While it may sound gross, our bodies share a special symbiotic relationship with trillions of bacteria and fungi. These microbes don’t cause damage under normal healthy circumstances but directly influence the body’s functions and immune responses. Collectively, they make up what is call the microbiome which can be found in throughout the body, in areas such as the surface of our skin and within the digestive system. This microbiome helps us digest our food correctly, benefits our immune system and is also vital in the production of various nutritional components such as vitamin K. All in all, our gut flora is vital to our health and wellness and plays a key role in keeping our body in a state of homeostatic balance.
Further to this, factors such as stress, a poor diet, and antibiotic medications can all contribute to an imbalance within the microbiome of our gut that can lead to a range of health issues, including inflammation. This is where the gut-skin connection occurs. While gut health isn’t the only contributing factor to skin health, studies show that the inflammation that occurs as a result of gut microbiome imbalances may exemplify and aggravate many inflammatory skin conditions.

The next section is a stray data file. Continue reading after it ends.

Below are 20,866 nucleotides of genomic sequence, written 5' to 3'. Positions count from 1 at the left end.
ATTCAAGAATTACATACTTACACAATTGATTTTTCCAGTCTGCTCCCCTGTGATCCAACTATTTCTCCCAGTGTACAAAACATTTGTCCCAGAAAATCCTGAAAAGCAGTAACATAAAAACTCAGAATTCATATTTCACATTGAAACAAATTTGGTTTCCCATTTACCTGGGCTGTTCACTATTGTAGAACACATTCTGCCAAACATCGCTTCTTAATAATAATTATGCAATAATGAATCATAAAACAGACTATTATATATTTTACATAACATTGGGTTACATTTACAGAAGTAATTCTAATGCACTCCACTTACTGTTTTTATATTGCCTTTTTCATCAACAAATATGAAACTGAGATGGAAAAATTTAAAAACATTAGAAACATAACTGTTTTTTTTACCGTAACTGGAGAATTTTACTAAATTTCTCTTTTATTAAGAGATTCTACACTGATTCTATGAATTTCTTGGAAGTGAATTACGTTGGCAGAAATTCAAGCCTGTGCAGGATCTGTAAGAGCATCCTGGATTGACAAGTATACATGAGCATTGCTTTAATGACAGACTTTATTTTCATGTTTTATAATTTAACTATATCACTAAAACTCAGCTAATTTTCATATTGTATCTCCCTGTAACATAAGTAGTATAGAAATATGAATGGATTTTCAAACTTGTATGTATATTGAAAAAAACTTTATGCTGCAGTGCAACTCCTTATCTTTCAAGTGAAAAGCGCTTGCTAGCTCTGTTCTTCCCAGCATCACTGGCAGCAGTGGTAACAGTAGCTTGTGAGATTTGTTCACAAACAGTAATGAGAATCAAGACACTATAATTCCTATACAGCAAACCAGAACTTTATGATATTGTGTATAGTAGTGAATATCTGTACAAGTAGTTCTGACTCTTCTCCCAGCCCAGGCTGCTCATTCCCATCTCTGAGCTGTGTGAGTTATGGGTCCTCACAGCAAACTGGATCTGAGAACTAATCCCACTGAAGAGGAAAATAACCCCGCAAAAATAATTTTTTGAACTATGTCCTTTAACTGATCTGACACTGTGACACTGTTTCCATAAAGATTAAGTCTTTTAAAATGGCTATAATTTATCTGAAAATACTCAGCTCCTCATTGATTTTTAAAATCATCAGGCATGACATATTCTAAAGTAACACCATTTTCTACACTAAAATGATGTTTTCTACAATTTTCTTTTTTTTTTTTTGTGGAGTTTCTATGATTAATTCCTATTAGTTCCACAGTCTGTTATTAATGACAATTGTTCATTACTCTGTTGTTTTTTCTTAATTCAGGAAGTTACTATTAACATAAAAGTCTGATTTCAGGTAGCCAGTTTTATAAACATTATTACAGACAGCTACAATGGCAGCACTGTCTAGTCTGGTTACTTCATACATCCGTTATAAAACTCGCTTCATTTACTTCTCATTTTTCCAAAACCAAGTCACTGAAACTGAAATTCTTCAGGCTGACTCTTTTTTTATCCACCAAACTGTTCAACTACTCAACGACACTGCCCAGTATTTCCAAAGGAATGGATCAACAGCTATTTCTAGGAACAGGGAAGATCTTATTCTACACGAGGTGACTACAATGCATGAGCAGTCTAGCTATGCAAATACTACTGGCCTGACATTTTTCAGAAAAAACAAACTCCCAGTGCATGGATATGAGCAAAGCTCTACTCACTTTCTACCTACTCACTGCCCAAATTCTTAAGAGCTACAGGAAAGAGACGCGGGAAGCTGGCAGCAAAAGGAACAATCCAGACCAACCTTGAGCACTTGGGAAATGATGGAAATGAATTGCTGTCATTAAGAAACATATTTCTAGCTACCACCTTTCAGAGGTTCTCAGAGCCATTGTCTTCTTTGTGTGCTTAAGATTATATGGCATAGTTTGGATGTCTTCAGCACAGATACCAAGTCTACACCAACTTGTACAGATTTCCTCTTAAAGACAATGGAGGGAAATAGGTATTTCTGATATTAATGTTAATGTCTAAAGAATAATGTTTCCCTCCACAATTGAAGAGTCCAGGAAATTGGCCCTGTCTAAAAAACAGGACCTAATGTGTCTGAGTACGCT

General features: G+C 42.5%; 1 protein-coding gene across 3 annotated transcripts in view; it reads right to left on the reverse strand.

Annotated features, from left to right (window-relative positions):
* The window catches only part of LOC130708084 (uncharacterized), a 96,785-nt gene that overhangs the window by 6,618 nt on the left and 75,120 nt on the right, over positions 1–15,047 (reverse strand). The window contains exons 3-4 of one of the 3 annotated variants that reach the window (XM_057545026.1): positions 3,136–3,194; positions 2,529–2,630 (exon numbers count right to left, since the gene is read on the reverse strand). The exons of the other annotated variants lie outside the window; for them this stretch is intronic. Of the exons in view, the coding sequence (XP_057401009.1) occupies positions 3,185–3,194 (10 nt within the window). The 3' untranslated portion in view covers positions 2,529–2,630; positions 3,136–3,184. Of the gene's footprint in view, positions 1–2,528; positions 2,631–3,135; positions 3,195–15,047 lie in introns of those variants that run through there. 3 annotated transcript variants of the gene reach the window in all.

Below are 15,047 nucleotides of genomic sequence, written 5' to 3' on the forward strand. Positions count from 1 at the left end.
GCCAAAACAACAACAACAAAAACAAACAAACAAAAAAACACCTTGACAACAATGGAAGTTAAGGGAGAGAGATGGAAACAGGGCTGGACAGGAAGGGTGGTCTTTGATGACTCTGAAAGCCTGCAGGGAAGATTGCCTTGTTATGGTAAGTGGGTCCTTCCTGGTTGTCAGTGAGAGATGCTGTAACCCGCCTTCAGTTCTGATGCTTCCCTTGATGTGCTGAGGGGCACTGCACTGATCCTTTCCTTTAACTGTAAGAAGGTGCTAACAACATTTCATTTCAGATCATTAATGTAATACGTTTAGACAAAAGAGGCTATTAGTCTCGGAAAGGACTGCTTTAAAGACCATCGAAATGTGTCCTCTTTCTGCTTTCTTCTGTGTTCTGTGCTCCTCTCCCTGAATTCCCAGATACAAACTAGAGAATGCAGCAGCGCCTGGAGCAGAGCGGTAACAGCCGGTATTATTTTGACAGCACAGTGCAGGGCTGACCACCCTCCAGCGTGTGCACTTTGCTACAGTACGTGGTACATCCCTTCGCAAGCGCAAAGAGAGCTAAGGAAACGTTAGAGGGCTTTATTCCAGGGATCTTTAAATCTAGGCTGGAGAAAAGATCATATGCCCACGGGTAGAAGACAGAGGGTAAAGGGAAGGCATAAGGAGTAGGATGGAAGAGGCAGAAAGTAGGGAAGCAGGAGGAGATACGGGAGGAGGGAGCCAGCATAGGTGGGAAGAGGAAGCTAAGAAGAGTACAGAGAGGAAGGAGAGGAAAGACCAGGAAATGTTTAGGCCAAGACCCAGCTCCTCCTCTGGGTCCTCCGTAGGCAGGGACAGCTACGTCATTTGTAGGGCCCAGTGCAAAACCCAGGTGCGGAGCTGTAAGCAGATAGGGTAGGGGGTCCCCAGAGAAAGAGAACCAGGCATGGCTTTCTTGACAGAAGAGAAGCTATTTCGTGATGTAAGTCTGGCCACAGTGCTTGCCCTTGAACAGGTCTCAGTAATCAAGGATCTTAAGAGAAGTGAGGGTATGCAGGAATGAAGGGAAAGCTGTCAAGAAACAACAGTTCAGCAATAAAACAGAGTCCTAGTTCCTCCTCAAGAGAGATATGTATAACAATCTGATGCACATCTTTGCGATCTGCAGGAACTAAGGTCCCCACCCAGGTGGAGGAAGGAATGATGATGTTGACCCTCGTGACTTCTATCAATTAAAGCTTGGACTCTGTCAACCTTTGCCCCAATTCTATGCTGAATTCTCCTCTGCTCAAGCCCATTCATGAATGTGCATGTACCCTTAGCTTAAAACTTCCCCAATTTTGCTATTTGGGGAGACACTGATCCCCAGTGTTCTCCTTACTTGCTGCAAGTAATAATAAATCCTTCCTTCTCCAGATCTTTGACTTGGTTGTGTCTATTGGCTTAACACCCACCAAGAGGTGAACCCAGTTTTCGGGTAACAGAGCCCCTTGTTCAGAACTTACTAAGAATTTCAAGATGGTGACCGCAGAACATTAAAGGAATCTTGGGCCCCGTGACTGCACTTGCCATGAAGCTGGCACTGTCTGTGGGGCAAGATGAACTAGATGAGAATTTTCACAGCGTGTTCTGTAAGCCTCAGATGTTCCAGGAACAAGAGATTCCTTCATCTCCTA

Certain bacteria in our gut such as Bacteroides fragilis, Faecalibacterium prausnitzii, and bacteria belonging to Clostridium cluster IV and XI help promote the production of T-cells and other immune cells, which enables the body to create an anti-inflammatory response. When the gut microbiome is out of balance, the body’s anti-inflammatory response can be disrupted, so inflammatory skin conditions can become more severe. Changes in the gut microbiome may also increase the penetrability of the intestinal tract which may lead to leaking of the gut microbiota into the bloodstream and skin resulting in systemic, cutaneous inflammation.
Research has been ongoing for over 70 years, with clear links shown between gut health and skin health. One study completed by Dr. Robert H. Siver found that 80 percent of subjects with acne had some degree of clinical improvement following the introduction of a commercially available probiotic, and that the intervention was most valuable in cases of inflammatory acne. Further to this, a study published in 2011 found that subjects with gastrointestinal issues such as constipation, halitosis, and gastric reflux, were more likely to suffer from acne. This article also described a recent report detailing small intestinal bacterial over-growth, (SBIO) is 10 times more prevalent in those with acne and rosacea vs. healthy control subjects, and that rebalancing of the gut microbiome leads to marked clinical improvement in patients with rosacea and acne.
For more information on this, see the link below to the aforementioned article: